Fig. 6
figure 6

Effects of baicalin magnesium on a SOD activity, b MDA content and c MPO activity in the serum (n = 8). (BA-Mg: baicalin magnesium; BA: baicalin. *P < 0.05, **P < 0.01)

As presented in Fig. 6c, compared to the control group, MPO activity was increased (P < 0.01). Compared to the model group, MPO activity was decreased in all treatment groups, and the improvement effect in the baicalin magnesium group (150 mg/kg) was the most significant (P < 0.01).

Baicalin magnesium can reduce the contents of IL-6, IL-1β, and increase the content of IL-10 in NASH rats

As presented in Fig. 7, compared to the model group, the levels of IL-6 and IL-1β decreased in all drug administration groups, while IL-10 was increased (P < 0.01). After treatment with baicalin magnesium, the levels of anti-inflammatory factors increased while those of pro-inflammatory factors decreased in the serum, thus indicating that baicalin magnesium can reduce the levels of inflammatory cytokines in NASH rats.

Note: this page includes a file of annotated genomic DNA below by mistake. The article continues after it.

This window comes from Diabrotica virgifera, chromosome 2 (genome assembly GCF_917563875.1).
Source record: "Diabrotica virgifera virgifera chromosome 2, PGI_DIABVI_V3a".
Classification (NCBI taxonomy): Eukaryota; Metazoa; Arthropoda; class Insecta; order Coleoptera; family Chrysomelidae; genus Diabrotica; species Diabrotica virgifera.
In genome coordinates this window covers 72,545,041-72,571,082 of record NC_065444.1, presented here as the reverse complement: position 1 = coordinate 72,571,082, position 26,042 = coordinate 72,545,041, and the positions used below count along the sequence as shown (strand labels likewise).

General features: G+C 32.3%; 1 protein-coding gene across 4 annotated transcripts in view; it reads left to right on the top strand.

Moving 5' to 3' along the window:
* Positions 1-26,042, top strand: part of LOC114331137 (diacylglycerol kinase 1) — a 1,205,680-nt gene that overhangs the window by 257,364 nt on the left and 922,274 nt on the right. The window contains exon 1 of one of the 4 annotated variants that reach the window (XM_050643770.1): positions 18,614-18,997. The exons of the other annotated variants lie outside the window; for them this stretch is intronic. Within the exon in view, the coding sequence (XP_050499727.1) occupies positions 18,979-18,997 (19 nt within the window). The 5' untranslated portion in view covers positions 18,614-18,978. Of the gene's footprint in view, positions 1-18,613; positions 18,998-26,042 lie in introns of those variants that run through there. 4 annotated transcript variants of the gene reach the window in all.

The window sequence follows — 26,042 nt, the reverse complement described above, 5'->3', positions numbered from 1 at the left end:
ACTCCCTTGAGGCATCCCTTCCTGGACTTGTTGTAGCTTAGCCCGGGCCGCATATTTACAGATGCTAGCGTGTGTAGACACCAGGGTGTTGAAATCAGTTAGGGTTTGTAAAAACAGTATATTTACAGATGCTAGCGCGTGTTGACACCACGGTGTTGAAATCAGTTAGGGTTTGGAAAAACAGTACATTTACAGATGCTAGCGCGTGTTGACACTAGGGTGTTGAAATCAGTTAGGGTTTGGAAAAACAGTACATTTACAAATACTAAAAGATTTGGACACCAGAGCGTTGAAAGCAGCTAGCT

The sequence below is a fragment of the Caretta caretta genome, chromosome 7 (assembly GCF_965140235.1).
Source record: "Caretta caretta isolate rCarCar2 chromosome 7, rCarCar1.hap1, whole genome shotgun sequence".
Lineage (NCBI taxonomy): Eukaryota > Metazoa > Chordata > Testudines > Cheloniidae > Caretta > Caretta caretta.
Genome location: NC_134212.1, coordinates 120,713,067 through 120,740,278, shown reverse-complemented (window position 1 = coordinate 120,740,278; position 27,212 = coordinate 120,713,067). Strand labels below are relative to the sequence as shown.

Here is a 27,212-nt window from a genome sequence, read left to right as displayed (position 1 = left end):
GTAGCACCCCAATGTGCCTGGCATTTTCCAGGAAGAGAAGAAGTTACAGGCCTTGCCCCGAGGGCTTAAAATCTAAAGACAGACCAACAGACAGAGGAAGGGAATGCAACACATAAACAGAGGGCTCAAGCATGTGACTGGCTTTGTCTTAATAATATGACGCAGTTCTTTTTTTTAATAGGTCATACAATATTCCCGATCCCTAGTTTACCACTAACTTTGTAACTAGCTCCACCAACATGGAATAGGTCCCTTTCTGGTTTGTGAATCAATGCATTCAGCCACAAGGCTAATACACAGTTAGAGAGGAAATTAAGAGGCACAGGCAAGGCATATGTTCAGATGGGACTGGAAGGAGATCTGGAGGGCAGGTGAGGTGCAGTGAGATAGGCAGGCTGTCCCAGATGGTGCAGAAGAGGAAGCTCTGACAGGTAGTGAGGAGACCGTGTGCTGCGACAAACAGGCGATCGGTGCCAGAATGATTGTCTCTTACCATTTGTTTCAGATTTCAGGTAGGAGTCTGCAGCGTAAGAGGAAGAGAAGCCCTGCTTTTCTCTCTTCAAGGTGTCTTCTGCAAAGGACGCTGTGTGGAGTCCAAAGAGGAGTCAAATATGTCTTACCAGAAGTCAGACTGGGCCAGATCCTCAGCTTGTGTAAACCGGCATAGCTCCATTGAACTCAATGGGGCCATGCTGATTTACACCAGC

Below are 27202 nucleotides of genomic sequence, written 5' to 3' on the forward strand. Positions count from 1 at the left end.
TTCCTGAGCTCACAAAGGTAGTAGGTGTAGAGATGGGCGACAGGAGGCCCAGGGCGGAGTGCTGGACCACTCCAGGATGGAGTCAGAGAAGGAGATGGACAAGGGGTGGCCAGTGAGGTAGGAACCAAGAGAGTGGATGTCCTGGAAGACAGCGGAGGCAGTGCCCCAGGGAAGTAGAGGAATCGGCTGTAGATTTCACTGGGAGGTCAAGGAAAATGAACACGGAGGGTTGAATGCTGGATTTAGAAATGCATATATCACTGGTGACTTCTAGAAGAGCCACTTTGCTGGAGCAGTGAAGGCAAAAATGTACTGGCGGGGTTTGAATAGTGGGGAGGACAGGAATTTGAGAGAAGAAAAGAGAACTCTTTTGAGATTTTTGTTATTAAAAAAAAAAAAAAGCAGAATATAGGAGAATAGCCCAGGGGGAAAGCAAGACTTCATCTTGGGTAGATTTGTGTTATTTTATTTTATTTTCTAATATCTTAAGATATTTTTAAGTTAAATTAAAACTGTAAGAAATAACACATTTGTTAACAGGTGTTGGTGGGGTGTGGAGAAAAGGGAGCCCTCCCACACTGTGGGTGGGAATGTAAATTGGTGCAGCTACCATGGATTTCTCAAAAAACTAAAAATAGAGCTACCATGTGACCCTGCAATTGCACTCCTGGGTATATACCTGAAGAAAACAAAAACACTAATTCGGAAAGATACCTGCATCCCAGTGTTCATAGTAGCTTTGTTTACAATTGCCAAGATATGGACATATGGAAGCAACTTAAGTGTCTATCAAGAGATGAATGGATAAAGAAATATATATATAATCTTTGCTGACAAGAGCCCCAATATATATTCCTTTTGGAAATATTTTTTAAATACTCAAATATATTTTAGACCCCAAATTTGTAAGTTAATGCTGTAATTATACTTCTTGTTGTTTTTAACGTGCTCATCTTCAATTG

Fig. 7
figure 7

Effects of baicalin magnesium on inflammatory factors in liver tissue (n = 8). (BA-Mg: baicalin magnesium; BA: baicalin. *P < 0.05, **P < 0.01)

Baicalin magnesium inhibits the inflammatory factor protein expression related to the NLRP3/caspase-1/IL-1β pathway

As presented in Fig. 8, compared to the control group, the expression of NLRP3, TNF-α, caspase-1, IL-18 and IL-1β in the model group was increased (P < 0.01). Compared to the model group, the protein expression of inflammatory factors in each administration group were decreased to varying degrees, while the effects of baicalin magnesium (150 mg/kg) were the most significant (P < 0.01).